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9 Killed in Takhar Armed Clash

Ariana News



(Last Updated On: May 19, 2019)

At least nine people killed and seven others wounded in a clash between the irresponsible armed men and residents of a village in Takhar province, a local official said on Sunday.

Provincial police spokesman Khalil Aseer told Ariana News that the clashes occurred between a group of irresponsible armed men led by commander Mohammad and residents of Kazar village in Rustaq district of the province on Saturday night.

He added that as a result nine people were killed and seven others wounded.

Mohammad who was on the police wanted list has also been killed in the clashes, the official further said.

Takhar is among the volatile provinces in the north of the country where the Taliban insurgent group and irresponsible armed groups are active in a number of its districts.

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Three killed in clash with Taliban over rape accusation

Ariana News



(Last Updated On: August 4, 2020)

At least three civilians were killed and three more wounded in a clash between residents and Taliban militants in Khwaja Ghar district of northeastern Takhar province.

Khalil Asir, a spokesman for Takhar police, told Ariana News that the clash broke out after local residents stormed a Taliban prison on Monday afternoon.

According to Asir, members of the community attempted to get access to Taliban insurgents who allegedly raped two girls in the district two weeks ago.

He said the militants opened fire on the residents which resulted in the death of three people. Three more were wounded.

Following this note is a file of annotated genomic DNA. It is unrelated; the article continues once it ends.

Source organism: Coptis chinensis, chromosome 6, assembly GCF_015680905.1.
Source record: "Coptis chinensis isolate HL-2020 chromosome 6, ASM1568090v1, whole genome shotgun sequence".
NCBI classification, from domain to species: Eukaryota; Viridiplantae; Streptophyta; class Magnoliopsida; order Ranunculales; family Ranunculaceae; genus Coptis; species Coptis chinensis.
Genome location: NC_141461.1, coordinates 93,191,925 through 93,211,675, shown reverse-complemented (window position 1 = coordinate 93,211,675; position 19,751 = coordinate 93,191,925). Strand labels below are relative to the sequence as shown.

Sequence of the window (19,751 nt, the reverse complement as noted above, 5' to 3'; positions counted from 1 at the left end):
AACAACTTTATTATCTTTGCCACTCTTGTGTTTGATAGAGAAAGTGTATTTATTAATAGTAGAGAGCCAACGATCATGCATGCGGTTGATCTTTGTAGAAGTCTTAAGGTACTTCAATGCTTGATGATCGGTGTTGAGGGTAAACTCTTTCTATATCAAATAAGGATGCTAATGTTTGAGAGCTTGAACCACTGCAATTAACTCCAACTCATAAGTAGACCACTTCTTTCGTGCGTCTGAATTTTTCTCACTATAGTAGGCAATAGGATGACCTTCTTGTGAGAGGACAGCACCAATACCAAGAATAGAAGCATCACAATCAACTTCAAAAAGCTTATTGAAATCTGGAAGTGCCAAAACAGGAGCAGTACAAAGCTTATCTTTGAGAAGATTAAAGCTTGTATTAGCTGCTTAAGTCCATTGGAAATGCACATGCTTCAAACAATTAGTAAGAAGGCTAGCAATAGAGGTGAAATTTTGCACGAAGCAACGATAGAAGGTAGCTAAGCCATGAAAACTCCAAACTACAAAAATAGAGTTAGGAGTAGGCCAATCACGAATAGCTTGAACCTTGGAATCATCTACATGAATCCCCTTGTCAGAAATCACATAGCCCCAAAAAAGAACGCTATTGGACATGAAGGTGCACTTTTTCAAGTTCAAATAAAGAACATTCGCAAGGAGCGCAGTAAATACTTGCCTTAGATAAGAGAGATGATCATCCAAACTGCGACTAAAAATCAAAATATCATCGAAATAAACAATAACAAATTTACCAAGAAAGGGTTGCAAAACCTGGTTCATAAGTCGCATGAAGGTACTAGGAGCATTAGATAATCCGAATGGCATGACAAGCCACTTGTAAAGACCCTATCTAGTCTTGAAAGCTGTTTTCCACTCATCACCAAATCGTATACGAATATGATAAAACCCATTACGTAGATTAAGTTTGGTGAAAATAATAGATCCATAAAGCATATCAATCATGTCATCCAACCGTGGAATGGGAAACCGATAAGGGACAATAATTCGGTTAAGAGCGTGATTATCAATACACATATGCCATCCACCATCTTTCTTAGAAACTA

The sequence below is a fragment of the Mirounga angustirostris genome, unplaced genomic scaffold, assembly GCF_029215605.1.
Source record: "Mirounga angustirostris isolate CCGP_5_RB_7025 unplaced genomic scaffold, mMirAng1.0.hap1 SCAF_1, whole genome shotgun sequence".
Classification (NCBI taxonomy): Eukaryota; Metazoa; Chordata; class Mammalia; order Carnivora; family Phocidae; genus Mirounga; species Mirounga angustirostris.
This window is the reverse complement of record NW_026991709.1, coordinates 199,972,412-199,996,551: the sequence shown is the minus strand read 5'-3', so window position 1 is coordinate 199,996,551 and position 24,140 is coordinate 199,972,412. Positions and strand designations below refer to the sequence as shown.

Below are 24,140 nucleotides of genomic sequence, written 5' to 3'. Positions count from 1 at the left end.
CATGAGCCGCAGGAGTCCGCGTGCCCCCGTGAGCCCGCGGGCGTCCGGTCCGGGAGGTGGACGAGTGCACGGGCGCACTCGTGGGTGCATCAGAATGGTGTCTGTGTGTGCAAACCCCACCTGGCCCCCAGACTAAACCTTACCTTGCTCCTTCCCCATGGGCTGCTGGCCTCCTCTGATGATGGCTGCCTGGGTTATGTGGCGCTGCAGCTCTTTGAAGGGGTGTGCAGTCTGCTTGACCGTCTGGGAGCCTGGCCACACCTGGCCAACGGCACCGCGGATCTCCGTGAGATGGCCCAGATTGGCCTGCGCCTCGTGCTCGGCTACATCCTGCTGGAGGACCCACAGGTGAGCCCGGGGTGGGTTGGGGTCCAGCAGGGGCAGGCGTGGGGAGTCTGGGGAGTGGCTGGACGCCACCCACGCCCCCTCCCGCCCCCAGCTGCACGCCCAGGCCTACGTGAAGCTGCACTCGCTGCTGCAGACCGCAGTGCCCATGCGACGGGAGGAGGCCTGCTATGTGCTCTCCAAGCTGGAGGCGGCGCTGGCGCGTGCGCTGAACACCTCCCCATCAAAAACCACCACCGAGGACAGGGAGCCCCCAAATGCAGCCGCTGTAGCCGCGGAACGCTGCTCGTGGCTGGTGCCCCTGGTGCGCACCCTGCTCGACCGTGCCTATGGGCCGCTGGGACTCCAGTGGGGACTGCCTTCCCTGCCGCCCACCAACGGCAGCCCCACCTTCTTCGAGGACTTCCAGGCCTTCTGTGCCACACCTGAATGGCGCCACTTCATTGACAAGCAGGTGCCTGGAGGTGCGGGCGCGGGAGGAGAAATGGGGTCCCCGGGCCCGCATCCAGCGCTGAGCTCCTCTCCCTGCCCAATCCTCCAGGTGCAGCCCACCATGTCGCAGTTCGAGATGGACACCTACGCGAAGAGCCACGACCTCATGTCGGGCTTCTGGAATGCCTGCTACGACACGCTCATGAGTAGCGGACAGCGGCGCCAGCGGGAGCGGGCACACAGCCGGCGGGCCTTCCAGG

Two weeks ago, a resident of Khwaja Ghar claimed that Taliban fighters raped two of his teenage daughters.

The local Taliban reportedly denied any wrongdoing.

The Taliban has not commented on the incident.

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Andarabi claims new Daesh leader is a Haqqani member

Ariana News



(Last Updated On: August 4, 2020)

Masoud Andarabi, the acting minister of interior, said Monday night that Shahab al-Muhajir, the newly appointed leader of Daesh in Afghanistan, was in fact a member of the Haqqani Network.

Commenting on Twitter, Andarabi said: “Haqqani and the Taliban carry out their terrorism on a daily basis across Afg and when their terrorist activities does not suit them politically they rebrand it under ISKP (Daesh Afghanistan).”

Andarabi’s tweet came just hours after security forces brought an end to the Jalalabad prison siege in the eastern province of Nangarhar.

The attack started on Sunday night shortly after 6.30 pm and carried on throughout the night and most of Monday.

Soon after militants detonated a car bomb at the gates of the prison, and gunmen stormed the facility, Daesh claimed responsibility for the attack.

Sunday was also the final day of a three-day Eid ceasefire that had been called by both the Taliban and the Afghan government.

However, the prison siege resulted in the death of at least 30 people, including civilians, security force members, and prisoners.

In addition, prisoners escaped during the chaos but security forces said they rounded hundreds of them up.

The attack came just a day after the Afghan intelligence agency, the National Security Directorate (NDS), killed a senior Daesh group commander near Jalalabad.